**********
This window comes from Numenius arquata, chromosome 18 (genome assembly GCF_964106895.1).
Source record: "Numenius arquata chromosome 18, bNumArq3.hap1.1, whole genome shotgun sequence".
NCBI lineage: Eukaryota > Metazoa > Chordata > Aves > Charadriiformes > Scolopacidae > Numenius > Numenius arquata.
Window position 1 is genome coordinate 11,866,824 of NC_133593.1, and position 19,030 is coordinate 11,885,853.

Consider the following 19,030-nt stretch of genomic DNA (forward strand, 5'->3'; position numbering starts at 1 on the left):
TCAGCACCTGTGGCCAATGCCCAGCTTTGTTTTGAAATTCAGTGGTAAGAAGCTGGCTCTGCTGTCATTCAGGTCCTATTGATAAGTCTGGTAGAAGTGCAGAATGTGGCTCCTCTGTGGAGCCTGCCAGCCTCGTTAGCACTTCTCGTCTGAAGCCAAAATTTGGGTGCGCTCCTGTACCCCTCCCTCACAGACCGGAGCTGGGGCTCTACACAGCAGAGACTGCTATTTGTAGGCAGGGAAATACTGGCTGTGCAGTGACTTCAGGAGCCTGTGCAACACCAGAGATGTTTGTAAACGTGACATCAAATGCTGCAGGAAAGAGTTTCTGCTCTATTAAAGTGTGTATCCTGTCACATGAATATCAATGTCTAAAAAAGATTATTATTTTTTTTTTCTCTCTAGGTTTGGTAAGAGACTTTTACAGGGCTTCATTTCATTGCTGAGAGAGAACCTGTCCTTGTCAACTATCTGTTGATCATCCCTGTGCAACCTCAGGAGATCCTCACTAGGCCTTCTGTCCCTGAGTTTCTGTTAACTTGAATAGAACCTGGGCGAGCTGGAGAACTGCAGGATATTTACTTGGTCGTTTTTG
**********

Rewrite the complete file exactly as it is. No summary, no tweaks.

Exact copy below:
This window comes from Numenius arquata, chromosome 18 (genome assembly GCF_964106895.1).
Source record: "Numenius arquata chromosome 18, bNumArq3.hap1.1, whole genome shotgun sequence".
NCBI lineage: Eukaryota > Metazoa > Chordata > Aves > Charadriiformes > Scolopacidae > Numenius > Numenius arquata.
Window position 1 is genome coordinate 11,866,824 of NC_133593.1, and position 19,030 is coordinate 11,885,853.

Consider the following 19,030-nt stretch of genomic DNA (forward strand, 5'->3'; position numbering starts at 1 on the left):
TCAGCACCTGTGGCCAATGCCCAGCTTTGTTTTGAAATTCAGTGGTAAGAAGCTGGCTCTGCTGTCATTCAGGTCCTATTGATAAGTCTGGTAGAAGTGCAGAATGTGGCTCCTCTGTGGAGCCTGCCAGCCTCGTTAGCACTTCTCGTCTGAAGCCAAAATTTGGGTGCGCTCCTGTACCCCTCCCTCACAGACCGGAGCTGGGGCTCTACACAGCAGAGACTGCTATTTGTAGGCAGGGAAATACTGGCTGTGCAGTGACTTCAGGAGCCTGTGCAACACCAGAGATGTTTGTAAACGTGACATCAAATGCTGCAGGAAAGAGTTTCTGCTCTATTAAAGTGTGTATCCTGTCACATGAATATCAATGTCTAAAAAAGATTATTATTTTTTTTTTCTCTCTAGGTTTGGTAAGAGACTTTTACAGGGCTTCATTTCATTGCTGAGAGAGAACCTGTCCTTGTCAACTATCTGTTGATCATCCCTGTGCAACCTCAGGAGATCCTCACTAGGCCTTCTGTCCCTGAGTTTCTGTTAACTTGAATAGAACCTGGGCGAGCTGGAGAACTGCAGGATATTTACTTGGTCGTTTTTG